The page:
The only camera to return from Nasa's moon missions from 1969 to 1972 has been sold at an auction in Vienna for €550,000 (HK$5.9 million), far exceeding its estimated price.
The boxy silver-coloured camera, which was sold to a telephone bidder, was initially valued at €150,000 to €200,000.
The Hasselblad model was one of 14 cameras sent to the moon as part of the Apollo 11 to 17 missions but was the only one to be brought back.
As a rule, the cameras - which weighed several kilogrammes and could be attached to the front of a space suit - were abandoned to allow the astronauts to bring back moon rock, weight being a prime concern on the missions.
"It has moon dust on it … I don't think any other camera has that," said Peter Coeln, owner of the Westlicht gallery that organised the auction.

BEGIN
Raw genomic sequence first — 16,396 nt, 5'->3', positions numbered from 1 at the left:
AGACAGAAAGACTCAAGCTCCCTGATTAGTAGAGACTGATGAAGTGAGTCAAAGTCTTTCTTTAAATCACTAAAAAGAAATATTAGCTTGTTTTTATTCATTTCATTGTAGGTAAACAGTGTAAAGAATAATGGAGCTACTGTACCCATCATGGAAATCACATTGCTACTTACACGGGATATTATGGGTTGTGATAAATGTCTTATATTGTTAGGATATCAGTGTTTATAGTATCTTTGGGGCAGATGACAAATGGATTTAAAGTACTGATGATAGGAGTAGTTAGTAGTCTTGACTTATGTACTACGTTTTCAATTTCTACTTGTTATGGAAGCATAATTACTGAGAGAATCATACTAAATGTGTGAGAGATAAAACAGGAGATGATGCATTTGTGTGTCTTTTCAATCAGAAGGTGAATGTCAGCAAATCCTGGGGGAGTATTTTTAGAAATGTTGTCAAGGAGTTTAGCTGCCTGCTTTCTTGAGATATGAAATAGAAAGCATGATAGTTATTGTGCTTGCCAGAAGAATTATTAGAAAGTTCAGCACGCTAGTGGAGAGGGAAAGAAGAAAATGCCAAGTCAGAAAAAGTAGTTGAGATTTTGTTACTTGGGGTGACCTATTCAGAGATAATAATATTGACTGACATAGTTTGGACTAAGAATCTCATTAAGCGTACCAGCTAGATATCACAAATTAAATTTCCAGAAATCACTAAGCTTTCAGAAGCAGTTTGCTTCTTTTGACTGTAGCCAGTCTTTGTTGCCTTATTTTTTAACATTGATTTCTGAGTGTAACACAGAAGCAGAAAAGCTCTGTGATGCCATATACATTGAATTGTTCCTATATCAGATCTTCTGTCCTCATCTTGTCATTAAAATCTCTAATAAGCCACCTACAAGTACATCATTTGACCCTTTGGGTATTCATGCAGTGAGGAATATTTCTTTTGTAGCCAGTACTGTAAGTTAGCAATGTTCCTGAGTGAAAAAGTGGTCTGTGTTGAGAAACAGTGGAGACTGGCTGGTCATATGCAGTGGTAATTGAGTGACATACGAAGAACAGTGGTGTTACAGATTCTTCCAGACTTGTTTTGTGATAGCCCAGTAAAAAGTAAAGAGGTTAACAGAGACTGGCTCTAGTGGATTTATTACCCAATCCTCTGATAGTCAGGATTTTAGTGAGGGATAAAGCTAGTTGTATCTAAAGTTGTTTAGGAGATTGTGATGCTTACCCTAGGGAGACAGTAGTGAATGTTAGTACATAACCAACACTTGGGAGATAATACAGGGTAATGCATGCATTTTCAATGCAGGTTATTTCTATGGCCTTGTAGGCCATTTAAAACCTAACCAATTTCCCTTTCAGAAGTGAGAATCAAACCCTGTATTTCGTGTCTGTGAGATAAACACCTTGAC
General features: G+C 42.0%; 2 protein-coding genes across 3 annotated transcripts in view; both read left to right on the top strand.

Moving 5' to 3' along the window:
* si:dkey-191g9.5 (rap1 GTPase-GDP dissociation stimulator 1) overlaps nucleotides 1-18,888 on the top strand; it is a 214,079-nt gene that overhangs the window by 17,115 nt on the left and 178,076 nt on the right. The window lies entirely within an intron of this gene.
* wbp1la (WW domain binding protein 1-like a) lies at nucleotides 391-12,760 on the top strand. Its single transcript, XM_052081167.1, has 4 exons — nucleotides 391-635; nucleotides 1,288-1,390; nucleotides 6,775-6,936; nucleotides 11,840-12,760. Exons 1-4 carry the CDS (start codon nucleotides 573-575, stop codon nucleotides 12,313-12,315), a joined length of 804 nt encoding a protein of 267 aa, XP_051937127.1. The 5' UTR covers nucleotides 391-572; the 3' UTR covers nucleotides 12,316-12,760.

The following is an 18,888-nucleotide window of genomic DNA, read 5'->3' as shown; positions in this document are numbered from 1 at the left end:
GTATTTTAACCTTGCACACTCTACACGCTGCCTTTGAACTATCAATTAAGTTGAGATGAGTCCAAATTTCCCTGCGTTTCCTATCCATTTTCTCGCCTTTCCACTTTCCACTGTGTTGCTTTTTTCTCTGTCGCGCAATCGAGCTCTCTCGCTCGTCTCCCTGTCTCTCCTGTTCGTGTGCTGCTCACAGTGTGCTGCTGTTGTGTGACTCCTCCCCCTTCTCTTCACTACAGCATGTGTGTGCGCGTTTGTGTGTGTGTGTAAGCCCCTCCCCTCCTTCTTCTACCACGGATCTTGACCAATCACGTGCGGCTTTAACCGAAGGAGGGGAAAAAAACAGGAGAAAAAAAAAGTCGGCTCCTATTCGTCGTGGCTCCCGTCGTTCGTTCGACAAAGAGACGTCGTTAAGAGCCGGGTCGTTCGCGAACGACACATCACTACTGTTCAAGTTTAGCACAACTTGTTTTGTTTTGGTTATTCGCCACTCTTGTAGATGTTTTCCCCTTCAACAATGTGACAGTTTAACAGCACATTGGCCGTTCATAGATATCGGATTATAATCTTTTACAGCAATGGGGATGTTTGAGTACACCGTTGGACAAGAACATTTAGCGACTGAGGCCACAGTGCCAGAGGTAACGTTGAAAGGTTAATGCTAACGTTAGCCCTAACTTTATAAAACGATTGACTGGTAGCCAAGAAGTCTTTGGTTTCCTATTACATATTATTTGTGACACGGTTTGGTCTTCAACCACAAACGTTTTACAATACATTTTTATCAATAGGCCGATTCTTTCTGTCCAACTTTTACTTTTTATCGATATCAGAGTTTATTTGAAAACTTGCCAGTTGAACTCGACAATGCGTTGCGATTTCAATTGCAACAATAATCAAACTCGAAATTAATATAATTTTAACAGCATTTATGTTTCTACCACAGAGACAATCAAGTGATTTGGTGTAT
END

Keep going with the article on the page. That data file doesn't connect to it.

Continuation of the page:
The camera, which was being sold by a private collector, was used by astronaut Jim Irwin to take 299 pictures during the Apollo 15 mission in 1971. A small plate inside is engraved with the number 38, the same number that appears on Irwin's Nasa snapshots.
The Westlicht gallery has overseen the sale of some of the most expensive photographic equipment in history, including a 1923 Leica camera prototype that sold for €2.16 million, a world record.